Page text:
Is he investing? Probably. He’s sure invested a lot of time over at Mrs. Puff’s Boating School, where he’s failed to get his boating license 1 258 058 times. Silver lining? He’s saving money on gas and boat payments, and likely making that money work for him in the markets.

And finally, Bob knows a deal when he sees one. Submerged “land” is considerably cheaper to buy than its above sea equivalent. In Canada, a man recently listed  two lots, “presently underwater,” for the bargain price of $99,000. 

Is this the investment property to sink your savings into? We prefer drier. But hey, location, location… floatation!

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The Costs of Wizardry

From Muggle to Wiz, Wealthie runs the numbers.

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From the budding wizards at Hogwarts to the more seasoned wizzes of Lord of the Rings, wizardry is where it’s at. For anyone curious about a career in wizarding, Wealthie looks at the costs of getting off the ground. (haha see what we did there?)

Looking the Part: $35+

A robe was just a scratchy cloak until Madam Malkin came along. She cornered the market on fashion and function. We hunted for the ones that Harry and his pals made famous, but they’re only sold at Universal Studios. So, if you’re a label lover who wants the real deal, you’ll have to budget for it.

Tickets to Universal: $315 PLUS flight and hotel! That’s a lot of IRL money. So, while you’re saving up we’ve found good alternatives at well.ca, Walmart, and Amazon, ranging from about $35-$60, with hood, embroidery, and lining. 

Pro tip: sew in a few pockets to make room for spells and potions. 

Carry a Big Stick: $4.50 and Up

The pièce de résistance!  If you’re serious about wizardry – which we know you are – you’ll need a wand. Wands are an opportunity to express yourself. Are you a no frills kind of wiz? A 14-inch gold-tipped standard, or a basic lucite will run you about $4.50 to $5.50. 

Are you a wizard who loves movies and history? Maybe you’d like to bid on Glynda the Good Witch’s wand, which sold for $400 000 back in 2019!

Hocus Pocus: Misc.

Every great wizard has some potions up their sleeve. Since we could use some money to launch our career, we’re costing out potion ingredients for a spell to help you win at Bingo

2 tbsp Pepper

2 tbsp Mustard (yellow works best)

10 freshly picked Honeysuckles OR 20 grams of Organic Cloves

1 sealable glass bottle to hold all ingredients.

Most of these items, you’ll find at home for free, so cast your spell and let’s get you some dough for a bestie!

A Wizard’s BFF: Priceless

Every wizard needs a companion — one that strikes fear into the souls of their enemies, and is also extremely cute. Like an owl! Did you know that owls are able to turn their heads a full 270 degrees? Oh, and owls have adapted to nearly every ecosystem on the planet? Hoo knew?!

The Eurasian Eagle Owl generally costs between $2,800 and $3,800. Suddenly, a rat like Scabbers looks like a steal. You could train a raven, or adopt a cat. You can even adopt a Great Horned or Saw-Whet Owl for $25 to $100 monthly. Don’t forget to factor in costs for  food, training, and exercise.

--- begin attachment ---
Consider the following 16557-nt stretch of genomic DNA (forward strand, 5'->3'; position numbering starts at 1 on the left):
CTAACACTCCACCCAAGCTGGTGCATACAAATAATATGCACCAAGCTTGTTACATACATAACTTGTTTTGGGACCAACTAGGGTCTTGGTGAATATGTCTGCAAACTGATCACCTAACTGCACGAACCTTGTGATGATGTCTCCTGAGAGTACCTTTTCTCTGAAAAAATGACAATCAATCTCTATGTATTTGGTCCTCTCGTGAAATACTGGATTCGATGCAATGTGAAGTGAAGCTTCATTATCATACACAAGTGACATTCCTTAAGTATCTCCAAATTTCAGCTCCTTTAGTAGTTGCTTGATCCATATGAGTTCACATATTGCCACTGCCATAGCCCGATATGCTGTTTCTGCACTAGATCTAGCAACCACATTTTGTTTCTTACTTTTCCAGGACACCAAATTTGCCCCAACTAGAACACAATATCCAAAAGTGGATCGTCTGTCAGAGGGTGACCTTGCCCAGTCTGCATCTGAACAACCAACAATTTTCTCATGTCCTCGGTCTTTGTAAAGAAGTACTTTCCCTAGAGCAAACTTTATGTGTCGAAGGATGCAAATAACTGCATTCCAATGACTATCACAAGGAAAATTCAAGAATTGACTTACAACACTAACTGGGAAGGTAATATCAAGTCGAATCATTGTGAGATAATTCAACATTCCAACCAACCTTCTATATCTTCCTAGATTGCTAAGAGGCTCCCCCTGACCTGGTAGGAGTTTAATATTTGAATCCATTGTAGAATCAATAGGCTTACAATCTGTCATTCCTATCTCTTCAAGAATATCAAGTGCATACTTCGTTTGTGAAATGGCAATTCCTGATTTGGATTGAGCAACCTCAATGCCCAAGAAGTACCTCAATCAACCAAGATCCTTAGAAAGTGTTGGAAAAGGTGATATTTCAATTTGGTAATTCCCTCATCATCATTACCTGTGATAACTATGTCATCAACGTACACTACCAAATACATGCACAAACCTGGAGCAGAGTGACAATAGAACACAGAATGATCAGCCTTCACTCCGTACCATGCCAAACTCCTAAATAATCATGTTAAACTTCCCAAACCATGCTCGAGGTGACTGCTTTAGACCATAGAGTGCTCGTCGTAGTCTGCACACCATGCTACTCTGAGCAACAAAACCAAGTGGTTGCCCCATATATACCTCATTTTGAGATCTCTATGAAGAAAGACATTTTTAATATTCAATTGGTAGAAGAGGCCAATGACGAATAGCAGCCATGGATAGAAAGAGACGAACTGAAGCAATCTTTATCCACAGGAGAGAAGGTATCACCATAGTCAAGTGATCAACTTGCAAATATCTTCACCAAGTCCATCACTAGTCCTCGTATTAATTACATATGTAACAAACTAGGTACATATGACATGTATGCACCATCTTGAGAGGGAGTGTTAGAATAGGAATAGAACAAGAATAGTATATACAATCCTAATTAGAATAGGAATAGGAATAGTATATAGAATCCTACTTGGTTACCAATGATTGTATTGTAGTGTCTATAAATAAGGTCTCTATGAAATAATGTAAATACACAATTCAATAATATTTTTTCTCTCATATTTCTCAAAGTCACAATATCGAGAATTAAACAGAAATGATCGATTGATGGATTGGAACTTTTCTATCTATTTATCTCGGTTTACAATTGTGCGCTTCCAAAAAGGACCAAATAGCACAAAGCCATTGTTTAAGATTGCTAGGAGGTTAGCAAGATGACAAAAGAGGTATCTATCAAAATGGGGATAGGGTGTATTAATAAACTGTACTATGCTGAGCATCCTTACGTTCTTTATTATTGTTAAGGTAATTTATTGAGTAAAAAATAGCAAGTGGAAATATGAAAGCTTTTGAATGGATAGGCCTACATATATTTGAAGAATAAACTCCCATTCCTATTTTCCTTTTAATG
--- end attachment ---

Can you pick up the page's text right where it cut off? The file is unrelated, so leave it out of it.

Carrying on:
Owning a pet is a pretty serious business, even with magical super powers. So you may want to start by testing out your powers of convincing on the Muggles in your home. 

The wizardry game is a long game. And a fun one. You’re now armed with the tools you need to become a wizard. So, come up with a Wizard name, and don’t forget to trademark it!

Thoughts on pursuing your dreams:

Don’t let the Muggles get you down.

– Ron Weasley

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The Cost of Being Batman

Running the numbers on this Caped Crusader. 

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Yes, Batman’s got a lot to juggle, keeping Gotham safe from the Riddler and Penguin. But, that’s not all that’s on his mind. Like any business titan, running a multi-billion dollar enterprise while moonlighting as a caped crusader, Batman’s got to stay on top of his budget. 

Wealthie looks into the BatWallet to investigate how this superhero stays in the black.

$13.04 billion: Total net worth

Ten years ago a group of econ students (and obvious DC Comic fans) at Lehigh University estimated Batman’s wealth at 11.6 billion USD, ($13.04B in today’s dollars). It’s mostly the result of inheritance after his parents’ brutal murder. But, B. Wayne deserves some credit, too. He’s put his money to work at Wayne Enterprises. Being mega wealthie is actually Batman’s superpower. He doesn’t have superhuman strength, x-ray vision, or even spider powers. He just knows how to make every buck count.  

$137 million: Market value of Wayne Manor

Bruce inherited his 42,500 square foot, 11 bedroom, luxury lair from his parents when they died. Since then, it’s been destroyed several times by various enemies. 

Without considering the costs of all those rebuilds, here’s what Batman budgets annually:

$1.6M: annual upkeep

$37,000: property taxes

$27,000: house insurance (and that’s monthly!)

$41,250: The Batsuit

This is what the costume worn by Michael Keaton in Batman Returns fetched at auction. If you’d prefer a functional memory cloth polymer cape (the kind that stiffens to facilitate flying from building to building), that’s going to set you back $40,000 on its own. 

$11, 588, 928: Annual life insurance policy

It’s not cheap being a batguy in the big city. According to Vantis Life, a US insurance company that scores factors like dangerous situations, exposure to firearms, and alcohol consumption, Batman is one of the most valuable clients in Gotham or anywhere.   

$1.5MM: Salary for Alfred Pennyworth

The starting salary for a butler is around $30/hour. However, the highest paid butler on the planet — a guy named Gary Williams, who works for a billionaire in Miami — rakes in a reported $2.2 million a year. Keep in mind that Batman’s right hand has a fairly extensive job description, and some top shelf job experience.  Alfred’s LinkedIn page includes stints with British spy agencies MI5 and MI6. He spends as much time supporting his boss in special ops as he does delivering tea. He’s also been on the job since Bruce was seven, so we’ve factored in a few substantial raises.       

$12.3MM: Estimated Price to Buy the Daily Planet 

That’s right, Batman is technically Superman’s boss, having bought the newspaper where Clark Kent works as a bespectacled reporter. It wasn’t cheap (and print media is a risky investment these days). But the cost of owning the competition: Priceless. 

Financial advice from Batman’s nemesis:

“If you’re good at something, never do it for free.”

– The Joker, ‘The Dark Knight’